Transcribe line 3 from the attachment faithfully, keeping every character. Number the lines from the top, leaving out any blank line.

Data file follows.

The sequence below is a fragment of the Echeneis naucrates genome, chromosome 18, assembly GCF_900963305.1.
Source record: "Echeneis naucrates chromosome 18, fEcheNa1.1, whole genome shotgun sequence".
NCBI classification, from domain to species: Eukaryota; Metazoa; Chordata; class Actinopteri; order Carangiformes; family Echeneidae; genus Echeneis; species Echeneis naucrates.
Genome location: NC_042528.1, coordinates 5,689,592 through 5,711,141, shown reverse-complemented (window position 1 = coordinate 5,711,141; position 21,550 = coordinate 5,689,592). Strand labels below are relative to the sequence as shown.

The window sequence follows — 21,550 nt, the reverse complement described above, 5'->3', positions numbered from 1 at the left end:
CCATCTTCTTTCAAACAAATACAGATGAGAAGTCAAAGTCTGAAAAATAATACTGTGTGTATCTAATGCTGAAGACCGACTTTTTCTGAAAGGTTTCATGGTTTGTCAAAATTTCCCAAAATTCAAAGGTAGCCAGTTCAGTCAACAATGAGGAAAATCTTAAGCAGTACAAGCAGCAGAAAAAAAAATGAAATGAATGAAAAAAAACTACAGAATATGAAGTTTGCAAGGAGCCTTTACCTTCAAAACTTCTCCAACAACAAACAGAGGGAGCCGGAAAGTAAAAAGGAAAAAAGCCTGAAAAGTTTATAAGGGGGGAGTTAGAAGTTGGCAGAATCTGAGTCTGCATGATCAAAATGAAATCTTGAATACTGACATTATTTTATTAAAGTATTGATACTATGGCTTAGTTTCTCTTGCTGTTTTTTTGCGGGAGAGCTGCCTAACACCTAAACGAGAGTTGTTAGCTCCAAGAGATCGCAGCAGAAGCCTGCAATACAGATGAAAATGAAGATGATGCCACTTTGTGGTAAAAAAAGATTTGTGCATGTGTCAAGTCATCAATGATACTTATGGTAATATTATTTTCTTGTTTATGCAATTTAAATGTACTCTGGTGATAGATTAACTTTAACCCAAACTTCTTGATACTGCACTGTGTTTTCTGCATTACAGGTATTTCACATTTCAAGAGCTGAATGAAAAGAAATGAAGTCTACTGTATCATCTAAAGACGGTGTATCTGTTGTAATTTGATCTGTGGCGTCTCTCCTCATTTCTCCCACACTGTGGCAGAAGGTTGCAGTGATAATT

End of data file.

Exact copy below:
NCBI classification, from domain to species: Eukaryota; Metazoa; Chordata; class Actinopteri; order Carangiformes; family Echeneidae; genus Echeneis; species Echeneis naucrates.